Thomas Jefferson Out-federalized the Federalists

During the time surrounding the ratification of the constitution, Thomas Jefferson was quite possibly the most pronounced and respected Democratic-Republican.His strict opposition of an overly industrious America, coupled with his fear of a tyrannical government, illustrated Jefferson's purely Republican views.However, during his presidency, his actions didn't always mirror his ideals.Turning towards Federalist views to solve some of the major problems occurring during his reign, Jefferson actually ended up "Out-federalizing the Federalists".
These Federalist views started to become evident even before Jefferson was elected president.In 1776, he designed and composed a Constitution for the state of Virginia.The plan included an effective system of checks and balances, including a lower house which was to be elected by the people, and a senate which was to be elected by the members of the house.When a different constitution was chosen, his criticisms emulated that of a strict federalist.Jefferson complained that the chosen system lacked a good system of checks. His reasoning was that the senate and house were both chosen by voters, thus making them too alike.This is when Jefferson concluded that the government, even when chosen by the people, still had too much power(Madaras and SoRelle 179).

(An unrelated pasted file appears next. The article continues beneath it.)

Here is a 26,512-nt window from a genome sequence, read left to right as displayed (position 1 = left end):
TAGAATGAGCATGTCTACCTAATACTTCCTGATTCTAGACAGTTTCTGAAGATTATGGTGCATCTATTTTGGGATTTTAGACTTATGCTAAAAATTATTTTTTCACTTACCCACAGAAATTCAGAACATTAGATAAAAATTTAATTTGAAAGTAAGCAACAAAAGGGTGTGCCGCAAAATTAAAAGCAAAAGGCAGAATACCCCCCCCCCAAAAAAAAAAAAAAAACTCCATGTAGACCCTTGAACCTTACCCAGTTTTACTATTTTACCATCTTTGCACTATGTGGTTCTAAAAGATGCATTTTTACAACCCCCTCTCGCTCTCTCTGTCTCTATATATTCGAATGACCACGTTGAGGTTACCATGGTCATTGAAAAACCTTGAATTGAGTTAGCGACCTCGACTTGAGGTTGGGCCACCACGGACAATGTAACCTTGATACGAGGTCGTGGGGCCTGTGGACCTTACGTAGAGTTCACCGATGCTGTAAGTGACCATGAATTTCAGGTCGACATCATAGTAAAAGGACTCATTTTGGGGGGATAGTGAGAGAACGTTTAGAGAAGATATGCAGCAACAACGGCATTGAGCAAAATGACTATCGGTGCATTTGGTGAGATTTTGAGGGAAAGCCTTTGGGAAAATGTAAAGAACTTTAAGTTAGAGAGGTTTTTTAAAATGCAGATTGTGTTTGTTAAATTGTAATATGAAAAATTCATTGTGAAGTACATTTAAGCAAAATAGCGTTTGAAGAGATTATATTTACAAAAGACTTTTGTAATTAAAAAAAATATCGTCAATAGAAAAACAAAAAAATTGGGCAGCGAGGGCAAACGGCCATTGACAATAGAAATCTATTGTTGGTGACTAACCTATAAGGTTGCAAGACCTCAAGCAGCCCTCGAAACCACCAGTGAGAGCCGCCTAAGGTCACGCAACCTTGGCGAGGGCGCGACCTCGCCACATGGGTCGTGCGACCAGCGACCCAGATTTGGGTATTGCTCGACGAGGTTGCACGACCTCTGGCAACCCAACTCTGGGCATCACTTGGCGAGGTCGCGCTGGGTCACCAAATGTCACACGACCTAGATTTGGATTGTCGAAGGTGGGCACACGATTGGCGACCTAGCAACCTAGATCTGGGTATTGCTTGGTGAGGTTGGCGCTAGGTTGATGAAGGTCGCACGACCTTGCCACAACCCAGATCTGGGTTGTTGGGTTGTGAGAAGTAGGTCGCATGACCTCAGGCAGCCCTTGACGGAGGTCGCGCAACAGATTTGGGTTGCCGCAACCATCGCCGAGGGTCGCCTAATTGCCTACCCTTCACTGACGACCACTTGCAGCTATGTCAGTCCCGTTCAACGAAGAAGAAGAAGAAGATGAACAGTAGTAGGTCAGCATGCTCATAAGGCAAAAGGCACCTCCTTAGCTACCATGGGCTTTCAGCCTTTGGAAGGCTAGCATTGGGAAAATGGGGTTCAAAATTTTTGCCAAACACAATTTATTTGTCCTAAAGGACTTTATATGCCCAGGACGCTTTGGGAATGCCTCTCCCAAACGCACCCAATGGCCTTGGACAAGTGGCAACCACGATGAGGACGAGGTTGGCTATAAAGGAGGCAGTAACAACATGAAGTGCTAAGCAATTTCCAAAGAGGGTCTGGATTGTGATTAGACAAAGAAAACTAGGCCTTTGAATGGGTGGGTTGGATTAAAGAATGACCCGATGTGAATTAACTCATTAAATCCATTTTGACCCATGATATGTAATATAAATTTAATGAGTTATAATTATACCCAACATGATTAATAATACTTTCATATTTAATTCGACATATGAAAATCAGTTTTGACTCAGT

Perhaps the most prevalent shift of views occurred with the Louisiana Purchase.When Napoleon and the French signed the Treaty of San Ildefonso they regained title to Louisiana from the Spanish.Jefferson's initial feelings towards this movement were those of excitement because of his admiration and support of the French.These notions quickly and drastically changed when he realized that whoever inhabited New Orleans was, by sheer geographical location, America's enemy. This area was the outlet where all of the produce of the western region of America left the country and traveled to markets a…


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